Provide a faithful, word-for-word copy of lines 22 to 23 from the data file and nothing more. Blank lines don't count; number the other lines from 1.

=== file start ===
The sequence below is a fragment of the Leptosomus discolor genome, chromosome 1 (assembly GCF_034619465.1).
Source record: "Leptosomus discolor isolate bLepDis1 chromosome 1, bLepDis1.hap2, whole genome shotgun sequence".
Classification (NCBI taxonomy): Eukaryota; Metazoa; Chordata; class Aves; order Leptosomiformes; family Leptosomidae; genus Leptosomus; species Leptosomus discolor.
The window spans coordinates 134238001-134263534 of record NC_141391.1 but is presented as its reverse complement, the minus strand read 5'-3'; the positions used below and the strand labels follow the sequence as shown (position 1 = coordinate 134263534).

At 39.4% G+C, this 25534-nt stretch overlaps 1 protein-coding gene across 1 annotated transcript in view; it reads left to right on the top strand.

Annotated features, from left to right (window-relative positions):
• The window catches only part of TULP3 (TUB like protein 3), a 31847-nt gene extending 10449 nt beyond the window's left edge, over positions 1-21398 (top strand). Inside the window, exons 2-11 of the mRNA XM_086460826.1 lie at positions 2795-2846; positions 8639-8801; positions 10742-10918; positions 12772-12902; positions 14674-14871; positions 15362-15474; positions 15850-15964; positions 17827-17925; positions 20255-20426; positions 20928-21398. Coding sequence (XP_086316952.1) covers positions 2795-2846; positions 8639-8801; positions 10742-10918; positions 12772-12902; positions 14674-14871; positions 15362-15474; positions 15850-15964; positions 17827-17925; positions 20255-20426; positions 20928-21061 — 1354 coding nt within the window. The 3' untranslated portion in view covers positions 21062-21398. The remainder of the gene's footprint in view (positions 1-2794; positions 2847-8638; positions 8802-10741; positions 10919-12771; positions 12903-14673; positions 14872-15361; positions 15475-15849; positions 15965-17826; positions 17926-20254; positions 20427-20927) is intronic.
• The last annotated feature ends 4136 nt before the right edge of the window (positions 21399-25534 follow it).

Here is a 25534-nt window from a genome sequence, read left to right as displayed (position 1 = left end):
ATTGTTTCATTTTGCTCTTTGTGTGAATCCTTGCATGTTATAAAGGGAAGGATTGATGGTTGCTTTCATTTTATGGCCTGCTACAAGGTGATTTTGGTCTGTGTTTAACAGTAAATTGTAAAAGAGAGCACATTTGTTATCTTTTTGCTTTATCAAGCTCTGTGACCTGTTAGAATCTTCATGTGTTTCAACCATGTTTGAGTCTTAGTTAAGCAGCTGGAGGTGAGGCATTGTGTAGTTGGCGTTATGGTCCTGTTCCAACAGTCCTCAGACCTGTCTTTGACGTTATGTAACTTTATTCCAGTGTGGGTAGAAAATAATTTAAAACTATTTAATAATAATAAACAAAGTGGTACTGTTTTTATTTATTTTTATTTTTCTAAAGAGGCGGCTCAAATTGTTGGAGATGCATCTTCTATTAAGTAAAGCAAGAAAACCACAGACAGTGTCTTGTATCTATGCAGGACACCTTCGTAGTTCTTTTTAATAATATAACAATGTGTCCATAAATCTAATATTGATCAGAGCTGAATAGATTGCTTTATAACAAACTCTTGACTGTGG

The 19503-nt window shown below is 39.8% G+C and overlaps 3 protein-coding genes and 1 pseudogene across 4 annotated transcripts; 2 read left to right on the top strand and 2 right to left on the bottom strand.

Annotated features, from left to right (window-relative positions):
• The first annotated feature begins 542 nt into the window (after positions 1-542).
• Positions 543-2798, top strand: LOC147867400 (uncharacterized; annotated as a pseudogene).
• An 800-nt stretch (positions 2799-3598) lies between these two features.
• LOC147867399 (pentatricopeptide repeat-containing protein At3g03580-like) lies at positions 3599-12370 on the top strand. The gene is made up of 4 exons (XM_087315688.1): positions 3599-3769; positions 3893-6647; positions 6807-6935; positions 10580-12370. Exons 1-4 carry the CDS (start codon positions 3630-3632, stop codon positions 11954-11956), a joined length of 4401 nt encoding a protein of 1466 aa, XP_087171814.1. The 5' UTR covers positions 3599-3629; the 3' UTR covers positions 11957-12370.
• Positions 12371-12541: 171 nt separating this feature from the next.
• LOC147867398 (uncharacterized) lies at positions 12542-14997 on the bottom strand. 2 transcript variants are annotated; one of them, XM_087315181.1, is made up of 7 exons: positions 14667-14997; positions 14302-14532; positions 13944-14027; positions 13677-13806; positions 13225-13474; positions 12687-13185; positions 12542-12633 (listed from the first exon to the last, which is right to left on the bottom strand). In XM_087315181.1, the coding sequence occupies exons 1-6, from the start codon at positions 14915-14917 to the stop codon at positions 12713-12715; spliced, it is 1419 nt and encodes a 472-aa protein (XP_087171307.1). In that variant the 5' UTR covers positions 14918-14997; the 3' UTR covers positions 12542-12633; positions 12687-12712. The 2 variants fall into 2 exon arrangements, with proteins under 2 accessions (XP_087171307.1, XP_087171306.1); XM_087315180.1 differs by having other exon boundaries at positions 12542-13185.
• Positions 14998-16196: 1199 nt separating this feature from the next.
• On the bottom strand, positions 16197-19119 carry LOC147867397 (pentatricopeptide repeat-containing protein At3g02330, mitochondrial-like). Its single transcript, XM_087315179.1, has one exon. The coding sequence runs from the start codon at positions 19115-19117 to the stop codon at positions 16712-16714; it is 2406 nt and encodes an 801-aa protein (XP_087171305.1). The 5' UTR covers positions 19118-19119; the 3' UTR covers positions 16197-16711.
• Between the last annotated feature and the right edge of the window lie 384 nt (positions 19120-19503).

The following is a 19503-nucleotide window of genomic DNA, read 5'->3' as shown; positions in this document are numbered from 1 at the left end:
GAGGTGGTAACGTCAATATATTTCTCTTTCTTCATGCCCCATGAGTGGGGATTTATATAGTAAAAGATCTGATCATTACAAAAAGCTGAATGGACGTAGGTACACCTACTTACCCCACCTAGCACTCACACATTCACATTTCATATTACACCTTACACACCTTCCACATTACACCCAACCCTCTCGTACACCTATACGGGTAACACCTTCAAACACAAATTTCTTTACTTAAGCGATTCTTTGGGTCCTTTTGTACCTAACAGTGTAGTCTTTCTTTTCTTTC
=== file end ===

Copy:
The following is a 19503-nucleotide window of genomic DNA, read 5'->3' as shown; positions in this document are numbered from 1 at the left end:
GAGGTGGTAACGTCAATATATTTCTCTTTCTTCATGCCCCATGAGTGGGGATTTATATAGTAAAAGATCTGATCATTACAAAAAGCTGAATGGACGTAGGTACACCTACTTACCCCACCTAGCACTCACACATTCACATTTCATATTACACCTTACACACCTTCCACATTACACCCAACCCTCTCGTACACCTATACGGGTAACACCTTCAAACACAAATTTCTTTACTTAAGCGATTCTTTGGGTCCTTTTGTACCTAACAGTGTAGTCTTTCTTTTCTTTC